Aft girders and brackets + deck lockers
2014 11 25                                   2015 03  07

 


Low girders in rear bunker.
- Stands the efforts of the propeller bracket (enclosed in a box)
- Strengthens the hull to stand heavy payload (the rear hull is almost flat, i.e., the shines add no stiffness).


2015 04 30                                   2015 05 24

Dagger keel


3.4 tons. draft 2.85m to 1.40m. To use in 2 situations: 
- shallow ports & moorings
- maintenance, to ground the boat along a dock or a pier


2014 06 25                              2014 07 22                              2014 09 06                      
steel core, 3.3 t. steel planks + PVC foam+ glass epoxy (2mm to 10mm).
    
2015 03 22  keel edges     ...                                     2015 04 14 bottom                  
   

Keel slot

The critical issue for a dagger keel

glass epoxy, 25mm to 100mm thick, embedded in girders

3014 09 06.                       2015 09 08                                     2014 09 15
      
2014 11 25                                   ...                                                2014 12 12 keel supports
  


2015 04 05 integrated to girders      2015 03 22 below hull
 

Standalone wooden structure to lift the keel
2015 04 13                                   2015 05 05
 

... completed by a wooden frame (stratified plywood) to support the roof
2017_04_25                     2017_11_26 ... lids, table   ... mast base                  ... from deck.               
 

Keel in place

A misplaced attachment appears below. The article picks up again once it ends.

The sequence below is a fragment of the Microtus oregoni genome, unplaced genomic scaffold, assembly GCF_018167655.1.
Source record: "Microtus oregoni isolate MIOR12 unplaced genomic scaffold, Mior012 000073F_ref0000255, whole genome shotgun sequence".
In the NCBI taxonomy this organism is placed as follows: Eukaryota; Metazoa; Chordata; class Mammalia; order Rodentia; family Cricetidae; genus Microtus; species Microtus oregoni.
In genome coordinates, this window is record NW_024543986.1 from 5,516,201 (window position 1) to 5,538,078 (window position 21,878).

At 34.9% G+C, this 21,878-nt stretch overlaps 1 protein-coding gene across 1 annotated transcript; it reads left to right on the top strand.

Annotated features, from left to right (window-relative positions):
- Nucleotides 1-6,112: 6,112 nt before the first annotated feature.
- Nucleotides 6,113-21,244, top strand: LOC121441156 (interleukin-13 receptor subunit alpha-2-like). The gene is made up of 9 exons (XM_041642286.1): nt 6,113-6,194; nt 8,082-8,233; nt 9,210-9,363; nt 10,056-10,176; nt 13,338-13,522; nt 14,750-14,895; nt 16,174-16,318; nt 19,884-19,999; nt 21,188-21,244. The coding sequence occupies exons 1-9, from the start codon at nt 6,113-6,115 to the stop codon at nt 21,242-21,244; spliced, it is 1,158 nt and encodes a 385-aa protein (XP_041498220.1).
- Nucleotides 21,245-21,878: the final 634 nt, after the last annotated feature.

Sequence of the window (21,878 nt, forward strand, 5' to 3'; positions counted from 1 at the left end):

2015 05 05
  
  


Engine

Nanni 85 HP, shaft AISI316 40mm, fixed propeller 3 blades, 20", step 17".


Propeller close to the aft and relatively shallow (25 to 35 cm below waterline) for better protection and access from the rear platform.


2015 04 05                                   2015 05 02                                   2015 05 05                        

   

2015 05 24                                   2015 05 24                                  2015 06 04

   

2015 06 22  - skeg                        2015 06 29 fin-fiberglass epoxy     2017 03 29 - foam sandwich
                                                                                                                       mechanical fuse


Details. 
- support 1:bronze bracket, enlarged by a composite sleeve 15mm thick, in a composite box (epoxy filling)+girders.
- support 2: composite tube, wall 12mm thick, supported by a U (foam+10mm thick glass epoxy)
- protection skeg below the tube  completed with a foam sandwich shape (mechanical fuse)


Engine compartment


Below cockpit, removable floor to remove engine.

Front compartment: under pilot house. Separation bulkhead 1m high between engine compartment and technical compartment to prevent flooding.

Access to engine:
Top: from cockpit, top hatch
Lateral: 4 hatches in rear cabins, sitting on elevated floors (see floors)